Hercules Technology Growth Capital (NYSE:HTGC), currently the only Business Development Company focused on lending and investing in technology and life science companies, has just crossed a threshold. After eight consecutive dividends of 30 cents a share pegged above the Company's Net Investment Income Per Share ("NIIPS" for short), HTGC recorded a 31 cent NIIPS in the 3Q of 2007. We're predicting that we'll be hearing about a dividend increase to 35 cents (or more) very soon. For the year ending September 2007, distributions were 98% ordinary income. Given the recent ramp up in earnings, this suggests Taxable Income is outrunning distributions. Ergo, HTGC will have to increase its dividend shortly to keep within the BDC tax rules.
First, though, let's go back to the numbers. HTGC achieved record Revenues and Net Investment Income for the period, blowing away the prior year comparables. Despite nearly tripling the shares outstanding in a year, the Company still managed to rack up an 8 cent increase in diluted NIIPS. That's a 34% increase in twelve months. The balance sheet remained very strong, with debt outstanding only accounting for 13% of equity capital. Credit quality-always a concern with a BDC which invests (partly) in early stage venture deals at the senior level-with only 2% of investments in the lowest 2 portfolio grades.
Going forward, HTGC seems poised for substantial income growth. Management has hinted that no new (dilutive) capital raising is planned, and there is up to $500mn of untapped debt capacity. Add to that, the nearly 13% yield the Company has been achieving on loans (14.9% when fees and prepayments are taken into account), and a moderate 27% of non-interest expenses to Total Investment Income, we estimate that HTGC can generate an additional 12.5 cents per share of NIIPS a year on just $100mn of new loans (assuming no change in bad debts). The challenge just might be getting the money lent out fast enough. During the third quarter repayments of existing loans exceeded new fundings by a slight margin. Management,though, pointed out that they have recently penned $133mn in possible future commitments with 9 companies and have up to $108mn to spend on previously committed lines of credit. So, a boost in total investment assets seems likely in the short run (6-9 months).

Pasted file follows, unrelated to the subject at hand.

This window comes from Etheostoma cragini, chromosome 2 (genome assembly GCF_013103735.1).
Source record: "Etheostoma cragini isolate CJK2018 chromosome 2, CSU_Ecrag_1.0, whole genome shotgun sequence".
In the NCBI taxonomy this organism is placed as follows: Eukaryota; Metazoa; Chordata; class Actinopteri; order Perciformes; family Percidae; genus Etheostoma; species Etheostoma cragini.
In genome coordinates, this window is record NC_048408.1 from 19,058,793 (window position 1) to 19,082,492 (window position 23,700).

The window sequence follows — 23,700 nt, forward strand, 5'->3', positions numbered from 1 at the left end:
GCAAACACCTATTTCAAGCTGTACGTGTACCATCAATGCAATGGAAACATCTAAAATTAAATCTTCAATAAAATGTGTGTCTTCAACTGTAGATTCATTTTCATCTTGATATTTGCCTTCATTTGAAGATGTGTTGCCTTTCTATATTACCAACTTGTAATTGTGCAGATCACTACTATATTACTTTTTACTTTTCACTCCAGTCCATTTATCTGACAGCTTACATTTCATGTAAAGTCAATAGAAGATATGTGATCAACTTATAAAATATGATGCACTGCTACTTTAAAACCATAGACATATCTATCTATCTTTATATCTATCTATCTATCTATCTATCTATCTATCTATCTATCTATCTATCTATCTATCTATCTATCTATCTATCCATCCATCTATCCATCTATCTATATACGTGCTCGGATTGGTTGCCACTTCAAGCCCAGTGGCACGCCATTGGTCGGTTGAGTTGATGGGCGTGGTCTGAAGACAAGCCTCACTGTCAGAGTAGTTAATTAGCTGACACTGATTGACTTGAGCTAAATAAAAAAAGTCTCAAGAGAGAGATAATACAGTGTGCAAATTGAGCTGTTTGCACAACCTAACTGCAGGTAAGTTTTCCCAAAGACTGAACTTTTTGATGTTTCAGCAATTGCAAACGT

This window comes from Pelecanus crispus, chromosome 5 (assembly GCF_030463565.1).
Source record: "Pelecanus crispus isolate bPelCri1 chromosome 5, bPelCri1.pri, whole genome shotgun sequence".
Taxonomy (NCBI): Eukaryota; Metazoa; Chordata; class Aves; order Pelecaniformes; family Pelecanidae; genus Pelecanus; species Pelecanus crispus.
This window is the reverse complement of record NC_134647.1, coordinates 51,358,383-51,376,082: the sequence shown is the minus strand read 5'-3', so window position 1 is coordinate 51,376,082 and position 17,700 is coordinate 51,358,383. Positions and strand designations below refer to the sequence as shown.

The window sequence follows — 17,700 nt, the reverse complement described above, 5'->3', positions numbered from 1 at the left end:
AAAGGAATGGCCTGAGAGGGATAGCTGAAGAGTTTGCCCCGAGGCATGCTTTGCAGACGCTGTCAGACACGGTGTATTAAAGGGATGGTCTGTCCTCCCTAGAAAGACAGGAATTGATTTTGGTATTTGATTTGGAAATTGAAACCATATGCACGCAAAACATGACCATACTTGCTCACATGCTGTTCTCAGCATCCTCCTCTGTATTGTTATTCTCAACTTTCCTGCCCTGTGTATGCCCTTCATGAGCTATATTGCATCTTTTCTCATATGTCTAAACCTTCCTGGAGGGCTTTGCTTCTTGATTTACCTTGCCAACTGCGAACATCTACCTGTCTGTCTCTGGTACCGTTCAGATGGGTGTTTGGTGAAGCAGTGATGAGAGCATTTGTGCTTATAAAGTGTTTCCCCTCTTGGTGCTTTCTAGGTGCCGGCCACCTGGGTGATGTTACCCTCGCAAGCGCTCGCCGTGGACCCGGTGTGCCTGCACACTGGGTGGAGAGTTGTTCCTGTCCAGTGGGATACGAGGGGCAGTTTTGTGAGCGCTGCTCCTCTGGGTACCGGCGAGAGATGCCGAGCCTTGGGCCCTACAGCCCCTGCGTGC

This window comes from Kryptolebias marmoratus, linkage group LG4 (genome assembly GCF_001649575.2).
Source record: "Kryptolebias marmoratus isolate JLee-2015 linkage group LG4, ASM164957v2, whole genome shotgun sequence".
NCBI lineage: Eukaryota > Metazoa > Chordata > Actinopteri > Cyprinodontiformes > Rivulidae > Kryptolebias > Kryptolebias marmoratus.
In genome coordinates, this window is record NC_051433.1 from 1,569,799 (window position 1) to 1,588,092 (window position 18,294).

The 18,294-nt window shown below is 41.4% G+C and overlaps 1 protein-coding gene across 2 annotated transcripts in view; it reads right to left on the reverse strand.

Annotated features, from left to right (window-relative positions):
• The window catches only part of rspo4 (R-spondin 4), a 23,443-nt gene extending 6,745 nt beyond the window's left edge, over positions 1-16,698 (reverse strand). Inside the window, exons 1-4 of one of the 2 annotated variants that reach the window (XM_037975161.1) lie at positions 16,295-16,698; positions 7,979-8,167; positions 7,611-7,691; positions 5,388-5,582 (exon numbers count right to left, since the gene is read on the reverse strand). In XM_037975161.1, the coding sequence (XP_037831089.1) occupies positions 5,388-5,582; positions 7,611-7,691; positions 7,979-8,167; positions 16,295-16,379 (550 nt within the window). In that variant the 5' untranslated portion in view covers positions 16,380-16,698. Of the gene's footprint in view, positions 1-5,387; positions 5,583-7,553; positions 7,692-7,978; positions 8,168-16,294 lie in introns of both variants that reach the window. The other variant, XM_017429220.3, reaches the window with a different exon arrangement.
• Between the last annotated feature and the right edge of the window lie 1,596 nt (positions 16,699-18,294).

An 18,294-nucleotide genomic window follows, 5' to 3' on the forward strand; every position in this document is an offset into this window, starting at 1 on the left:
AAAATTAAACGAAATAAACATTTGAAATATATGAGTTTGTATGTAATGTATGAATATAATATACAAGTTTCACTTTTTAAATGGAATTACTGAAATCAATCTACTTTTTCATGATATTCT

Then there is the enticing prospect of equity gains from the Company's increasingly diversified portfolio of technology companies. Out of 82 portfolio companies on the books, HTGC enjoyed warrant positions in 75 of them (up from 51 a year ago). The Company still predicts at least 12 "liquidity"events for its portfolio companies (such as an IPO or a sale)in 2007, which can (and has) result in unrealized or realized equity gains. We note that the Company is planning to put more of its dollars into equity (as opposed to debt with warrants), which should result in more "pops" down the road.
The real fly in the ointment for HTGC is a meltdown in the technology sector. Should new capital into the sector freeze up many of the portfolio companies could fold, with little residual value to HTGC. The opposite is happening right now, with technology companies enjoying renewed popularity from Wall Street and corporate acquirors, but these things can turn on a dime. The meltdown risk, should it come to pass, remains in the mid-term future. In the next two or three quarters we should see a ramping up of NIIPS and the dividend. On November 5th's closing price of $12.5 (only 4% over NAV per share), the current yield is 9.6%. At the anticipated new dividend rate of $1.40 a year, the prospective yield is 11.2%. Seems like a good buy for a stock which could be paying a (still growing) dividend of 14% within 3 years.
Disclosure: Author has a long position in HTGC